As a white youngster not much interested in boxing, even though I tried the sport, I saw something captivating, even inspiring about Cassius Clay’s early televised fights. Clearly he had impressive pugilistic skills. I had very little exposure to people of color before 1968 in school, church or public settings. While I wasn’t raised to be bigoted or racist, his self-asserted blackness intrigued me.
This fighter and unique pioneer in the quest for basic human rights for all was someone I truly wished I had met, or at least seen in person. He used his status as a celebrity in a way perhaps few could have imagined at the time. Perhaps even he did not initially recognize the impact he would have.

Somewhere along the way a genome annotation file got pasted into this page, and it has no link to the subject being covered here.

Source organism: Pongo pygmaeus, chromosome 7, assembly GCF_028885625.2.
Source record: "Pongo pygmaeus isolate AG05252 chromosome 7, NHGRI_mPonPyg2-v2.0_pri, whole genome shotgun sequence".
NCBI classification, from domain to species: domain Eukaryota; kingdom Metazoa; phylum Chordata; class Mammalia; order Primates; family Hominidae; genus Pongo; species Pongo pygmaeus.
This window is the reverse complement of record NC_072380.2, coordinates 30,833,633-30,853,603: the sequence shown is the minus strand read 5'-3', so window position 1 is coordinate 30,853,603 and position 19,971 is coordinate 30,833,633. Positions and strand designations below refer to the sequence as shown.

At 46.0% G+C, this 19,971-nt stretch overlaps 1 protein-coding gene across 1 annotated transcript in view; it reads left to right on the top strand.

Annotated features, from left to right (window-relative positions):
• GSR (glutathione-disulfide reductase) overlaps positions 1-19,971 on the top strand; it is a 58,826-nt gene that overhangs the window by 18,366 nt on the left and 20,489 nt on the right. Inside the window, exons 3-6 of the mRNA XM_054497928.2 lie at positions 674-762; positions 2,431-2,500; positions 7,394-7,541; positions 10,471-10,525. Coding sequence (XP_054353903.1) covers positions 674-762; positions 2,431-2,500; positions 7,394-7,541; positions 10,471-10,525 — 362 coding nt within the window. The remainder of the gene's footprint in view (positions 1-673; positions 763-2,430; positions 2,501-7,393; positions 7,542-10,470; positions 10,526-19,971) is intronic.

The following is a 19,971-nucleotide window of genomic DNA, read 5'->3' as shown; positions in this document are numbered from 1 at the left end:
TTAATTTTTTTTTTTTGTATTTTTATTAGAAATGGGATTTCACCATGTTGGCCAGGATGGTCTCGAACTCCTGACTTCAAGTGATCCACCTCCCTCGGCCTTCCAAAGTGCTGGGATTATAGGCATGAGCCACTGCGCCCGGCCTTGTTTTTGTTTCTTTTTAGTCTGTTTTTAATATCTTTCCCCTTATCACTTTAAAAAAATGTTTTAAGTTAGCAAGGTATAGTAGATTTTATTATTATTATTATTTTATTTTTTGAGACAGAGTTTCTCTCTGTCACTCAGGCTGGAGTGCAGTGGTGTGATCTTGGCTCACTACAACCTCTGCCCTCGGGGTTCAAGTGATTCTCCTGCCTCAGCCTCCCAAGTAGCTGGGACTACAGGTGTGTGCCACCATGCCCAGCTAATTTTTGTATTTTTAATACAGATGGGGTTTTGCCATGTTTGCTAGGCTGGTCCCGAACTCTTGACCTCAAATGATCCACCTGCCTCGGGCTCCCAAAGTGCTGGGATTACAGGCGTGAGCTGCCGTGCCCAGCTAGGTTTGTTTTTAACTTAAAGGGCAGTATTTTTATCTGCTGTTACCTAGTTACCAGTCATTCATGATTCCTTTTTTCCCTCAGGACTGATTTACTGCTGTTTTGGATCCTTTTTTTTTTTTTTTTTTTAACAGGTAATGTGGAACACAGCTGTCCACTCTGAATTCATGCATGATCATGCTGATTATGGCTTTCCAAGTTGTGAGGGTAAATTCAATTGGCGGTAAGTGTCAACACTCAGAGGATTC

Even if one accepts the assertion that he was not a great American, he was so much more than “a showman and expert salesman.” To denigrate others who have achieved greatly diminishes one’s own integrity and character.
I cherish the right of dissent, even when it comes down to civil disobedience. Can I, and will I, give others the same right, especially in retrospect and in context with the times? “Those who deny rights to others deserve them not for themselves” — Abraham Lincoln.
Robert M. Atkinson